If your initial attempt to back out doesn’t work, relax a minute and assess the situation. Check your chart for other escape routes. There may be more deep water in another direction. Check the state of the tide. If it’s flooding, you can sit back and let the rising tide float you off. If it’s ebbing, you need to act quickly. 

Heeling a boat reduces draft and increases your chances of getting off. Put weight as far outboard as possible and encourage your crew to hang from the boom

Heel the boat: If your engine alone can’t break you free, the next step is to reduce your draft through heeling. The simplest way to heel a keel boat is to put your crew and any other heavy objects on the lee rail and swing your boom out to leeward. If there’s a daredevil aboard who’s willing to hang on the boom, all the better; if there’s a second daredevil willing to take a ride in a bosun’s chair hanging off to leeward, better still. A backwinded sail will also help. Once you’ve achieved your maximum heel angle, try motoring in reverse again.

If this doesn’t get you moving, you can try to increase your heel angle even more by setting your heaviest anchor well out to leeward and bending its rode onto a halyard. If you don’t have a dinghy to take the anchor out, you can swim out and float it into position with some lifejackets. Once the anchor is set, grind in the halyard on a winch. As your heel angle increases, try backing out again, being careful to ease the halyard as you start moving.    

Kedge off: If it’s clear your boat can’t break loose under its own power, regardless of its heel angle, the next step is to try and pull yourself free. The process is called kedging and is not difficult to perform. Begin by retrieving your anchor from abeam and reset it well astern. It should be far enough back to allow the anchor to set securely, as it will be handling a very heavy load. After you set the anchor, run the rode to your boat’s stern and take it to a winch near the centerline; a coachroof winch by your companionway will work well if you have one. Have a crewmember take in any slack in the rode and then, in concert with the engine, try to winch the boat back toward deeper water. Once you start to move, be sure to take up the slack in the rode before it fouls your prop.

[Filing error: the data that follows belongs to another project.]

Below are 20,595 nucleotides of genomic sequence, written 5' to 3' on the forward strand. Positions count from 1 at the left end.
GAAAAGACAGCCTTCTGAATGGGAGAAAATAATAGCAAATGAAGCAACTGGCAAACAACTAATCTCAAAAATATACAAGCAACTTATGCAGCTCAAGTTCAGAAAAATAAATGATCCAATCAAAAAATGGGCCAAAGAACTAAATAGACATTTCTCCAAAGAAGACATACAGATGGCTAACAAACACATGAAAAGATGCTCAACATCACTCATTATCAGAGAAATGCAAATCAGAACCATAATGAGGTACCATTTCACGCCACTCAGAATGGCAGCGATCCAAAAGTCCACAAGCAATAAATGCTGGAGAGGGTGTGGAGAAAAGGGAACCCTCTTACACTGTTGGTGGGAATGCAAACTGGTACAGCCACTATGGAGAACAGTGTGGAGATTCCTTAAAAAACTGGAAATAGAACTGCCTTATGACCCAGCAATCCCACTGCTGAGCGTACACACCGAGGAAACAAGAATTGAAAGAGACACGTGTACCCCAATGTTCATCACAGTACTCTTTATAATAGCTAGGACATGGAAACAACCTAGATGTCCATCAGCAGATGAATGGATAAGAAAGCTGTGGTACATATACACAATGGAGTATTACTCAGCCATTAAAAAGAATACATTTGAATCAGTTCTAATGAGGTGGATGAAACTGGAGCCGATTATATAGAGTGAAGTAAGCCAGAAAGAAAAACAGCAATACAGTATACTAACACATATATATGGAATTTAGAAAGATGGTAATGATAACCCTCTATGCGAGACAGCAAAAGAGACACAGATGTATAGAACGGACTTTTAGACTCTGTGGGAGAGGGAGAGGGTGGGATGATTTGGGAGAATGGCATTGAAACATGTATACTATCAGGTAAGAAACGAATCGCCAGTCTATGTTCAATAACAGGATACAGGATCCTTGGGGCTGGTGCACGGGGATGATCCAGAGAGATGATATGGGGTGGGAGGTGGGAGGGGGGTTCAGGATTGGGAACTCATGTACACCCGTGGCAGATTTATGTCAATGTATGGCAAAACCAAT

Lead a kedging line to a coachroof winch if possible. On larger boats it may be best to use a big primary winch on a cockpit coaming instead

Unfortunately, in spite of all your best efforts, sometimes a boat just won’t budge. Heavy full-keel sailboats aground in sticky mud often need a professional towboat—or a friend with strong powerboat—to pull them off. Groundings are a common occurrence, and it shouldn’t be too difficult to reach a towing company that will respond quickly. Simply request assistance on VHF channel 9 or 16 and then reach for your wallet. To ease the pain, think of me while you’re waiting, and be thankful you’re not aground in front of a raucous dinner crowd in the middle of a well-marked harbor.  

 


 

L. Alan Keene, a retired mental health care
professional turned writer, sails his Oxford
Dinghy and his Capri 25 on Chesapeake Bay

 

 


Photos by L. Alan Keene

Grounding

We grounded pulling into an anchorage that Skipper Bob said was plenty deep.  Hit a mud bar and waited a couple or hours for a big tow barge to come by and pull us off.  
Grounding sucks so bad and you feel so helpless.

Smaltimore

Interesteing, never heard of kedging!  it's funny, I live in Baltimore and sail in Rock Hall very fequently.  I'm sure it was Waterman's Restaurant that was enjoying the debacle. (and I have a twin who spells his name Keene, weird...)

Interesteing, never heard of

Interesteing, never heard of kedging!  it's funny, I live in Baltimore and sail in Rock Hall very fequently.  I'm sure it was Waterman's Restaurant that was enjoying the debacle. (and I have a twin who spells his name Keene, weird...)